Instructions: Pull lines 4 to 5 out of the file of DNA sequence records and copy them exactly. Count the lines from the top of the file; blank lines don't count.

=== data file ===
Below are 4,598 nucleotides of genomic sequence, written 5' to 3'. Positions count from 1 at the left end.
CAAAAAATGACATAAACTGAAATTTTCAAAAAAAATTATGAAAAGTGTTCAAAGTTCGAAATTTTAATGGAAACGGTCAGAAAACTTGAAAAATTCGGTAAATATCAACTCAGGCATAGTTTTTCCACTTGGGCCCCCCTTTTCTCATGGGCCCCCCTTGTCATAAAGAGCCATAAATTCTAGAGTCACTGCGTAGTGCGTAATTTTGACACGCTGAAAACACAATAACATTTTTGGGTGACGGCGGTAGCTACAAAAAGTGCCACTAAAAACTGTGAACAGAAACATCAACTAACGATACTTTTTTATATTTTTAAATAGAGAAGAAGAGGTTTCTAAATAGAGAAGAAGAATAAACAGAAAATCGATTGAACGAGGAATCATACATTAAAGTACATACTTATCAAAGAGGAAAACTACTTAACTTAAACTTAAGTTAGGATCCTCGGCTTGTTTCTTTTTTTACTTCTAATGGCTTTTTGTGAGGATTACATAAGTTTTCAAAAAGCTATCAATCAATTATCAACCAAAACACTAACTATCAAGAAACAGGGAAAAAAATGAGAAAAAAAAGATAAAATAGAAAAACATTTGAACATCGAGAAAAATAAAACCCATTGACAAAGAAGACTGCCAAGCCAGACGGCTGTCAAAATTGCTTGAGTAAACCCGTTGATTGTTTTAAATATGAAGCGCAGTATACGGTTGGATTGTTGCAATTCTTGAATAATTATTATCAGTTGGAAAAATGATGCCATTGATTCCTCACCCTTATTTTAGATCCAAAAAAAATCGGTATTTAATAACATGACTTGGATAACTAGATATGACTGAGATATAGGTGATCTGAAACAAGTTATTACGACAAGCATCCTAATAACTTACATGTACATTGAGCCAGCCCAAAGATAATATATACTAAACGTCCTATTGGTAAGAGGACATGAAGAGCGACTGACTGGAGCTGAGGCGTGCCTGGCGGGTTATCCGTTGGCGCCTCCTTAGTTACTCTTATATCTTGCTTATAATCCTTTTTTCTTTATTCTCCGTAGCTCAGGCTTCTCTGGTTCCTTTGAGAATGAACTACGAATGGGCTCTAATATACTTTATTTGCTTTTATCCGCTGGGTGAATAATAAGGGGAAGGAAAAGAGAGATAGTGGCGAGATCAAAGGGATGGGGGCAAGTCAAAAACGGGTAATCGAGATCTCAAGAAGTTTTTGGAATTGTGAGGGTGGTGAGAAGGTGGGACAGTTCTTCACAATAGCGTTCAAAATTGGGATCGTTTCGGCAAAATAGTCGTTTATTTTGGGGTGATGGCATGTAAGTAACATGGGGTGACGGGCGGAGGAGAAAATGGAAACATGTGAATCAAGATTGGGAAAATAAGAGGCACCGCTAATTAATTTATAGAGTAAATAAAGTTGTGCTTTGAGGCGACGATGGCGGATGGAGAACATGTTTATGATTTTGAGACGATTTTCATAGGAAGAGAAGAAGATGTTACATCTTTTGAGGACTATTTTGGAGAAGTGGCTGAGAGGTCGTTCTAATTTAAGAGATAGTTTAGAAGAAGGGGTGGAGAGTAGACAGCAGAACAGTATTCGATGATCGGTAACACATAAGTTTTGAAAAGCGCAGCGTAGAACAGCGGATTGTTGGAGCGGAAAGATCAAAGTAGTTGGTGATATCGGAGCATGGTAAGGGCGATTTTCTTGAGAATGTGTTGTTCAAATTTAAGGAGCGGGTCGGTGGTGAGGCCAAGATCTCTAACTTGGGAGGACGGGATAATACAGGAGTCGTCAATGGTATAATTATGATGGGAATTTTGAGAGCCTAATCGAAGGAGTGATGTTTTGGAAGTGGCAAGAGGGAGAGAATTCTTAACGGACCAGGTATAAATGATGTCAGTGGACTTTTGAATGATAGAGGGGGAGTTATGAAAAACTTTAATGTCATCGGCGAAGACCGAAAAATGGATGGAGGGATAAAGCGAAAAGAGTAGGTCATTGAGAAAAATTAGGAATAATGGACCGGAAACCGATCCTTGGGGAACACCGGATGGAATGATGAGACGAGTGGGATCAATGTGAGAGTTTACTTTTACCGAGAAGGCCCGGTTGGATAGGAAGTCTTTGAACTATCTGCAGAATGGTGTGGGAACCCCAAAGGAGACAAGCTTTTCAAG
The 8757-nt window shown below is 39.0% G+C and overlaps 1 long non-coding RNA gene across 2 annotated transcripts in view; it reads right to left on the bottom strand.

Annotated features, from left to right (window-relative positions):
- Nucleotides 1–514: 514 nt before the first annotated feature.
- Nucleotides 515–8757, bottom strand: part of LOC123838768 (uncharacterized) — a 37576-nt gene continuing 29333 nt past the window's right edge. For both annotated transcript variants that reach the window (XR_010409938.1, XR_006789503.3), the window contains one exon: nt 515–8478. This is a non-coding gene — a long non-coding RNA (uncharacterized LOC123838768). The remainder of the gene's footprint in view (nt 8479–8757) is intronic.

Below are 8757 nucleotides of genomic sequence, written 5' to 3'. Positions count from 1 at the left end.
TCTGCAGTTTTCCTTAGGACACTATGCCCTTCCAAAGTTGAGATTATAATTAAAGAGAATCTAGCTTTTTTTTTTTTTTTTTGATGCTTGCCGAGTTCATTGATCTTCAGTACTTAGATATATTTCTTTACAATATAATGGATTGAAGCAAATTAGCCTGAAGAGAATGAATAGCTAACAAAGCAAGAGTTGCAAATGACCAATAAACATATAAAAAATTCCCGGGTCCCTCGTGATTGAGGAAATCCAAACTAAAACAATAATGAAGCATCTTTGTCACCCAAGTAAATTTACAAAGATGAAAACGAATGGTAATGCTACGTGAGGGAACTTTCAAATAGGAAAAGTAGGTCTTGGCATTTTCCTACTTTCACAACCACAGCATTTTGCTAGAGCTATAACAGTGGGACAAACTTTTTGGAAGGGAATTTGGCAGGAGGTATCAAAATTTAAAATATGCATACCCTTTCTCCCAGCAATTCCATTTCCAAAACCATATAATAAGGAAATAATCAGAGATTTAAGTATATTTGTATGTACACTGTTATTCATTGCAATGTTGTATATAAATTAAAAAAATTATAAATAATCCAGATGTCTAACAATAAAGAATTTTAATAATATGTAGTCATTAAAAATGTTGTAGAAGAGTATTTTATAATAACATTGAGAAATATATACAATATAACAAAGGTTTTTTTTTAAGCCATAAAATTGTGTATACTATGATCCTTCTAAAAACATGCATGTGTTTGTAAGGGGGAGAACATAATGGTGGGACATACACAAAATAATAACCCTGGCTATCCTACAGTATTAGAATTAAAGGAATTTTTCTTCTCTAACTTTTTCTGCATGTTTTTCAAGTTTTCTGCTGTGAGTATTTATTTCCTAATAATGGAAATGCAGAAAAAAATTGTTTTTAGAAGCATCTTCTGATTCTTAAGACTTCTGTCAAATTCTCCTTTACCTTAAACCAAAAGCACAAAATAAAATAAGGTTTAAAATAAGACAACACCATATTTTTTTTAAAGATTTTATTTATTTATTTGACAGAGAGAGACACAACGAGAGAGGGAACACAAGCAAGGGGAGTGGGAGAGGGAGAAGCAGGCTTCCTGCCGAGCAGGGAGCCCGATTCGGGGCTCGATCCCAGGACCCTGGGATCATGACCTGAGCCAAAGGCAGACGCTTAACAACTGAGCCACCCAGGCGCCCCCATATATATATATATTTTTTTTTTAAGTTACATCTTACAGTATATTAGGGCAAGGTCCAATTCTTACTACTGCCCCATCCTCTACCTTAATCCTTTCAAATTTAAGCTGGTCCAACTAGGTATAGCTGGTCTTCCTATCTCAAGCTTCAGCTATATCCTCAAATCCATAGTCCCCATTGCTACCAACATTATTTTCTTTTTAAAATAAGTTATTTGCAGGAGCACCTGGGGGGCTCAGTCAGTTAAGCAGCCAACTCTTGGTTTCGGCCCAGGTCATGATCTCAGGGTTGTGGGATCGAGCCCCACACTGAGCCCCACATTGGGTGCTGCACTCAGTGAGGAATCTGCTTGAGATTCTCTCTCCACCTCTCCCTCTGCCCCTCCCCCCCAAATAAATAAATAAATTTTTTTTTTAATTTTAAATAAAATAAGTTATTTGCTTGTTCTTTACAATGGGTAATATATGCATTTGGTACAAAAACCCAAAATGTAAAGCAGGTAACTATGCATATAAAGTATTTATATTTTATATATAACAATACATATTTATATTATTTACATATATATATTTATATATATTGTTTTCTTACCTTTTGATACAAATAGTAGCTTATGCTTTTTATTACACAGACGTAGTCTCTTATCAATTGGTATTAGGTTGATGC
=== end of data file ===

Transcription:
Annotated features, from left to right (window-relative positions):
- Nucleotides 1–514: 514 nt before the first annotated feature.